The Blackout

January 18, 2012: was it bigger than the blackout that rocked much of the east coast in 2003? While lights didn’t suddenly go out across homes, many websites went dark in protest of SOPA, the anti-piracy bill that has been swirling around Congress.

The blackout was a coordinated effort by some websites, including Wikipedia, asking consumers of the internet to take some sort of action  – writing their Congress person, signing a petition – to demonstrate your opposition to a bill.

An article posted to the LA Times yesterday afternoon stated that nearly 49,000 people had “liked” the Against the Online Piracy Act page on Facebook, and Google reported that nearly 3 million Americans had signed one petition or another demonstrating their opposition to the legislation.

Information was swirling about SOPA yesterday, and with every person that opposed the Act, there was another opinion associated with it. This morning, I was happy to see that the Public Relations Society of America had taken a stand against it. As a member of PRSA and the president-elect of the Greater Cleveland Chapter, I tend to look to the organization for further insight about timely issues directly impacting the industry in which I work.

Here is PRSA’s statement:

We respect the protection of a company’s or individual’s intellectual property rights, while also firmly believing in the freedom of expression and the continuation of an open and unrestricted Internet. As such, we oppose the Stop Online Piracy Act (SOPA) and the Protect IP Act (PIPA). It is the opinion of PRSA that SOPA and PIPA, as currently written, overreach, threatening the innovation and development of the Internet.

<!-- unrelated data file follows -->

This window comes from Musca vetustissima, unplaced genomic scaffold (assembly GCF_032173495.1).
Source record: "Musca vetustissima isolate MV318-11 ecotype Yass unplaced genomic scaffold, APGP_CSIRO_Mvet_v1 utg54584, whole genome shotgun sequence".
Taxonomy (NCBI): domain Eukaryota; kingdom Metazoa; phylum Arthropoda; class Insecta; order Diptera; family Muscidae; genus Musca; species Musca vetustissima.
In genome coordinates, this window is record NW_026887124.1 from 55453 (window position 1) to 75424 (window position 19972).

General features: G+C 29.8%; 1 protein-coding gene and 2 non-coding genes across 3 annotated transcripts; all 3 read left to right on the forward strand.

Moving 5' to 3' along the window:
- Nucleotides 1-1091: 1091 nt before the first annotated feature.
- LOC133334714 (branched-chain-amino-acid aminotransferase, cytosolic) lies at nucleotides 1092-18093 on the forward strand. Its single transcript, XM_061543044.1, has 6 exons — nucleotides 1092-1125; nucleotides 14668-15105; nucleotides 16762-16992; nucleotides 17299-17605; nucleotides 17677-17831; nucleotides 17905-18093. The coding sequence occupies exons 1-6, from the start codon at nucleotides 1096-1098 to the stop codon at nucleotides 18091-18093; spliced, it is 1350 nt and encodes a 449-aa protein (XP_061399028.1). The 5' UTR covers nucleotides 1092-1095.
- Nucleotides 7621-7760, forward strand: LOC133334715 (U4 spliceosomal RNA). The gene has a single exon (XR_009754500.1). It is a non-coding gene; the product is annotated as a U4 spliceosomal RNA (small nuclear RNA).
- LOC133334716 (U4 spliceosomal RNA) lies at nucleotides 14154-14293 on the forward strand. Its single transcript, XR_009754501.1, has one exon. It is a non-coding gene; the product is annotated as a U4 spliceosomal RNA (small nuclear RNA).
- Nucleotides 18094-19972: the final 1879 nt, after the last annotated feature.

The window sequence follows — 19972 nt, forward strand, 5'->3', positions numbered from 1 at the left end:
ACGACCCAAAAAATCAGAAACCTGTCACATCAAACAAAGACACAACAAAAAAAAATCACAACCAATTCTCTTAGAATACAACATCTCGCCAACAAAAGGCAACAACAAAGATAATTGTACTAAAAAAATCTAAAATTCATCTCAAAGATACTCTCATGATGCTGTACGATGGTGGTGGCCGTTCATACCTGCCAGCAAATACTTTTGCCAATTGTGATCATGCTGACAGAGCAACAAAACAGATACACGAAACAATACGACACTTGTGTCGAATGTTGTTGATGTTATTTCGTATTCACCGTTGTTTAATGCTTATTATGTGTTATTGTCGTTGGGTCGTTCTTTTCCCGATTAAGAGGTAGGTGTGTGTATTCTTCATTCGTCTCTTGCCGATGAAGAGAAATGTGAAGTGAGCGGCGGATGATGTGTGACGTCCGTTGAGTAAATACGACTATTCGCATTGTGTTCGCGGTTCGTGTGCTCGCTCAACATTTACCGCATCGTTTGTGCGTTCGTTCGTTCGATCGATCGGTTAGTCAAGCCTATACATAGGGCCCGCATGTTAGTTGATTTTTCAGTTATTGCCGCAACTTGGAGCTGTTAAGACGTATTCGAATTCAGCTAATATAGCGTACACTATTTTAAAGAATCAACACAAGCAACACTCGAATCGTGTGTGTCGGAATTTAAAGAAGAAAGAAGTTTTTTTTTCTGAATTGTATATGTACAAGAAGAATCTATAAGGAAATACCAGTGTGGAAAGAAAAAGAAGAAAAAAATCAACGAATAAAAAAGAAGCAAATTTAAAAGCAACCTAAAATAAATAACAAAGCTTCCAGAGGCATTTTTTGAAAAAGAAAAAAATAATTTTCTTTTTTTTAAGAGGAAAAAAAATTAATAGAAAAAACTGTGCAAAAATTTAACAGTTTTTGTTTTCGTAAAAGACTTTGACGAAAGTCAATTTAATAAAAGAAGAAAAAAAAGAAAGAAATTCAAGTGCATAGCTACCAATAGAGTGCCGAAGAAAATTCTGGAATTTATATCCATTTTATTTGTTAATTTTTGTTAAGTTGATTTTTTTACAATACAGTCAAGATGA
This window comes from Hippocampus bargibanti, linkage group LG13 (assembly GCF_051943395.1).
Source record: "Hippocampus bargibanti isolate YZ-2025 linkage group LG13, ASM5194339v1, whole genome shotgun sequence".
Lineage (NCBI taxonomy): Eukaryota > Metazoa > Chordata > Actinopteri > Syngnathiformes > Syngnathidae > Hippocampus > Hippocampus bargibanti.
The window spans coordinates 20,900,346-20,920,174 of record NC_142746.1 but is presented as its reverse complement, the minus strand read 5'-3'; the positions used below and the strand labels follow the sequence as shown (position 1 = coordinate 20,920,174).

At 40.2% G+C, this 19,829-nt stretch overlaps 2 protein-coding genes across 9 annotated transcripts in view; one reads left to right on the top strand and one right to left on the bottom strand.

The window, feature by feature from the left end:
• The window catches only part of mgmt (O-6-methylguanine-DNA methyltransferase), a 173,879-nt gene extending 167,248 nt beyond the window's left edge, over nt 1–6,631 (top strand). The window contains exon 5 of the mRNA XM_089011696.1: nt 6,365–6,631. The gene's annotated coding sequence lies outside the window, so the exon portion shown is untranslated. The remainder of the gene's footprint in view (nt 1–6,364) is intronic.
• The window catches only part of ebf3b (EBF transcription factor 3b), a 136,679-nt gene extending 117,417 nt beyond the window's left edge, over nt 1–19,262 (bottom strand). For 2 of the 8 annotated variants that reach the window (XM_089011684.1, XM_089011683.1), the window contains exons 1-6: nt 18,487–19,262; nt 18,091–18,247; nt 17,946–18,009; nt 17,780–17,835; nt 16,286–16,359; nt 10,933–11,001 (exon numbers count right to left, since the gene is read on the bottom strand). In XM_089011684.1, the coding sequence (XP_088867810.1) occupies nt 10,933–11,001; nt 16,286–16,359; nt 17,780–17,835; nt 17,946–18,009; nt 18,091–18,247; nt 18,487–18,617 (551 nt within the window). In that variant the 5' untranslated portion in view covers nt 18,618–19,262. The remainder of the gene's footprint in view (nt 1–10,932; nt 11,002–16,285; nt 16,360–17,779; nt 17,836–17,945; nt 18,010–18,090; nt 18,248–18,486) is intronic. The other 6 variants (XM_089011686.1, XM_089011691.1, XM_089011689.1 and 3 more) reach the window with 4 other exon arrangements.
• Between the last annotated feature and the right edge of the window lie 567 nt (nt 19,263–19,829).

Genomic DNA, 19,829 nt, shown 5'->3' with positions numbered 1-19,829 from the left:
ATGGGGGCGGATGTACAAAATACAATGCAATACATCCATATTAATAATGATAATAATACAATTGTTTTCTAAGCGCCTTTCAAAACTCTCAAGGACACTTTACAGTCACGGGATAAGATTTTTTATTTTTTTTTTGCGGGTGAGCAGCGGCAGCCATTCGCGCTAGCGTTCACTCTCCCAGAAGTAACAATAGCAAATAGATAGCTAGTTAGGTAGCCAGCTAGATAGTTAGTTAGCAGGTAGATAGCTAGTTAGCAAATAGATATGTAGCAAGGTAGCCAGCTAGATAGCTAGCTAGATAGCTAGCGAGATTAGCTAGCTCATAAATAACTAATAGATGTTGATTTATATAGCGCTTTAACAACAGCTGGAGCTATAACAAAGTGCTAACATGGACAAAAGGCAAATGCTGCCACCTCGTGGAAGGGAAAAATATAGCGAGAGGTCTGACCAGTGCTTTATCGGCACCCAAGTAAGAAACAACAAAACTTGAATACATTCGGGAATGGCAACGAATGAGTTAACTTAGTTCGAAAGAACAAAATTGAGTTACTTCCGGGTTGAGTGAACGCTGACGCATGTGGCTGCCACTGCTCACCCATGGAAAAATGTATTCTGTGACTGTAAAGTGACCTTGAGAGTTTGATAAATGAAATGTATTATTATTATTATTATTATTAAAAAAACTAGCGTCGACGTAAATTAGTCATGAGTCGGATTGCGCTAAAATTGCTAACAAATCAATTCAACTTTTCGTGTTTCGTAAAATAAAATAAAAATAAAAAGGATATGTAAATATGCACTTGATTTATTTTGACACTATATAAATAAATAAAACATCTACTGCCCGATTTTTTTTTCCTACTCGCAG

Consumers should have access to legitimate content. Copyright owners should have practical means of protecting their works that also consider and serve the public interest. And technology companies should be free from undue legal or regulatory burdens.
We take today’s news that members of Congress wish to revise both bills as a hopeful sign of a renewed willingness to compromise in a way that balances the competing interests of all parties.

It is our hope that lawmakers will not impede the growth of the Internet or the public’s access to online content by passing laws that aim to censor and unnecessarily target content providers and search engines in an arbitrary and capricious manner.

I agree with PRSA in that I am hopeful that congress will revisit these bill and see the damage they will cause. What are your thoughts? Do you think Congress will listen to the outcry?

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